Every few minutes someone storms to the front desk, demanding: “How much longer will it be before I’m seen?” … “My time is valuable.” …“I’ll send the bill for my time to PCP and see how he likes it!”…“What makes the PCP so special?”… “This wait happens every time I come and I’m not waiting anymore!”
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Trapped In Family Medicine, Can This Marriage Be Saved?

This is not news: your primary care provider (PCP) has been listed on the endangered species list. Harvard Medical School has decided to no longer train primary care physicians – they are too quaint and old fashioned. Estimates show that for every seasoned PCP leaving primary care (which they are doing in larger numbers), it will take 1.7 PCPs to replace them due to expectations of shortened work hours and believing that life style and balance are deservedly theirs over a grinding 60+ hour work week.

Nothing PCPs do to reinvent ourselves frees us from the singular patient question on which the entire primary care patient-doctor relationship hinges: “Doc, are you still a ‘preferred provider’?”  Perhaps it’s time to reconsider the plight of the PCP and even our day-to- day health care under a “family system” lens and re-examine the relationships from the perspective of the family therapist.
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Latest Interviews

IDEA Labs: Medical Students Take The Lead In Healthcare Innovation

It’s no secret that doctors are disappointed with the way that the U.S. healthcare system is evolving. Most feel helpless about improving their work conditions or solving technical problems in patient care. Fortunately one young medical student was undeterred by the mountain of disappointment carried by his senior clinician mentors…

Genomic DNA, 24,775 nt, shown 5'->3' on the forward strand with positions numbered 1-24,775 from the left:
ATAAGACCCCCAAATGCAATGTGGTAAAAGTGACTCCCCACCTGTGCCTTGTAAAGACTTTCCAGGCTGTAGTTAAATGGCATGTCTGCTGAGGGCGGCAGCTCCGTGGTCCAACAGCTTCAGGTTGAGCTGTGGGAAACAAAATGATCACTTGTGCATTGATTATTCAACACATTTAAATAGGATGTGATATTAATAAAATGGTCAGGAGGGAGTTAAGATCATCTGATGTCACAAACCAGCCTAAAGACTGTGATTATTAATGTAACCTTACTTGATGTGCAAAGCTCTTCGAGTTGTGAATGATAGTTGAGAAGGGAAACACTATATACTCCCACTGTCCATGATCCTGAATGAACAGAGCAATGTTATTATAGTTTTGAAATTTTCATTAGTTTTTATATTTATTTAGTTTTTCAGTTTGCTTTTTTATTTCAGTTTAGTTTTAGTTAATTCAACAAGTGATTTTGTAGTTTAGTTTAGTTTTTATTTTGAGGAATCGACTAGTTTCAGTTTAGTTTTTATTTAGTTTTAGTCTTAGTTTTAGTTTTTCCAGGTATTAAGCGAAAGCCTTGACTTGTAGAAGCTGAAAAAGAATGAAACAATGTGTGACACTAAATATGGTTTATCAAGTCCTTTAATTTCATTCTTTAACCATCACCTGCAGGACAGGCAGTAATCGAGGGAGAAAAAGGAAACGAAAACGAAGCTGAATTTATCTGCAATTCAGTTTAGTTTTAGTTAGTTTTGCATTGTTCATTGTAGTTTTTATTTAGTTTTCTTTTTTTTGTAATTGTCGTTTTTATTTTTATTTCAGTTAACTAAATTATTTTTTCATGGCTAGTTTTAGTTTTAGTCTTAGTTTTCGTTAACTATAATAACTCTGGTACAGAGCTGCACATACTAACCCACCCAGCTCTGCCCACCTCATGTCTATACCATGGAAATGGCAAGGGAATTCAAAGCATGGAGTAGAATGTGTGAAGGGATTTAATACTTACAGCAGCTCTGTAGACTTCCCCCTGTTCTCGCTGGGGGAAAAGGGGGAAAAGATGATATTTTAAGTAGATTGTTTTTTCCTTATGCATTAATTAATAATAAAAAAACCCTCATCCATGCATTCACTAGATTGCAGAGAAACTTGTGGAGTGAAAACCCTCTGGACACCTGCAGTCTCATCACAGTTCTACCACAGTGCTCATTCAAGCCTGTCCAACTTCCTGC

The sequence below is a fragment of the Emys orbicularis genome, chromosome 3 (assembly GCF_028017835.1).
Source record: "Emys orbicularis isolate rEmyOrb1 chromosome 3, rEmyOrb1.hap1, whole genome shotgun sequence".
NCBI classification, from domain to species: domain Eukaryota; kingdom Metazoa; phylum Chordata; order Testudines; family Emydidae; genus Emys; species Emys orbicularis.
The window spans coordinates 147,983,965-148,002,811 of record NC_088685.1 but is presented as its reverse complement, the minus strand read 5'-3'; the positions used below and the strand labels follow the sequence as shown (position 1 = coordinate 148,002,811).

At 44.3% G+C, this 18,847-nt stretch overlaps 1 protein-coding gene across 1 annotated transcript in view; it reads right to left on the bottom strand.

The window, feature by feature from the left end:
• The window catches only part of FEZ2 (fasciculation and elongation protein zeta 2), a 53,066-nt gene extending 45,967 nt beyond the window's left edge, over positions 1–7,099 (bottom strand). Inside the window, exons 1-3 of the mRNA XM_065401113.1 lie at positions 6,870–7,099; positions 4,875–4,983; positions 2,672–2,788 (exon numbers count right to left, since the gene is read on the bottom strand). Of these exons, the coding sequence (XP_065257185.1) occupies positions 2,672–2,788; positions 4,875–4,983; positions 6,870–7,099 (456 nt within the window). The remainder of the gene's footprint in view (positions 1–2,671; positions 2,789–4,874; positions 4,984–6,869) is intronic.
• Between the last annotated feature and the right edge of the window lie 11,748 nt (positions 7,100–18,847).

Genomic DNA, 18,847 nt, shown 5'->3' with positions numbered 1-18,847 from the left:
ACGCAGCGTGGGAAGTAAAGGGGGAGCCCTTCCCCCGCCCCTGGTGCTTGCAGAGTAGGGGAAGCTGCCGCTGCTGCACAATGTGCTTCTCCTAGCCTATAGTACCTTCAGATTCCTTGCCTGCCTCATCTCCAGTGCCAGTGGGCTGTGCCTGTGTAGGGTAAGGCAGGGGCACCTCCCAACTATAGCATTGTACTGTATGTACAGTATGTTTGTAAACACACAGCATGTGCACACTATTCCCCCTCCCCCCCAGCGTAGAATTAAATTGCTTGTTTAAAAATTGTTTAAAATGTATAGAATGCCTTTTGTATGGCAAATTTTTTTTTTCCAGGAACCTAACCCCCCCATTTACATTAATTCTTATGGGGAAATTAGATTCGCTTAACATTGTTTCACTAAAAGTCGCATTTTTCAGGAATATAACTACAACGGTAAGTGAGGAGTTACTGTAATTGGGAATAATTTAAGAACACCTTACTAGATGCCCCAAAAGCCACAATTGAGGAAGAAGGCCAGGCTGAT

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How To Be A Successful Patient: Young Doctors Offer Some Advice

I am proud to be a part of the American Resident Project an initiative that promotes the writing of medical students residents and new physicians as they explore ideas for transforming American health care delivery. I recently had the opportunity to interview three of the writing fellows about how to…

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Latest Book Reviews

Book Review: Is Empathy Learned By Faking It Till It’s Real?

I m often asked to do book reviews on my blog and I rarely agree to them. This is because it takes me a long time to read a book and then if I don t enjoy it I figure the author would rather me remain silent than publish my…

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The Spirit Of The Place: Samuel Shem’s New Book May Depress You

When I was in medical school I read Samuel Shem s House Of God as a right of passage. At the time I found it to be a cynical yet eerily accurate portrayal of the underbelly of academic medicine. I gained comfort from its gallows humor and it made me…

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Eat To Save Your Life: Another Half-True Diet Book

I am hesitant to review diet books because they are so often a tangled mess of fact and fiction. Teasing out their truth from falsehood is about as exhausting as delousing a long-haired elementary school student. However after being approached by the authors’ PR agency with the promise of a…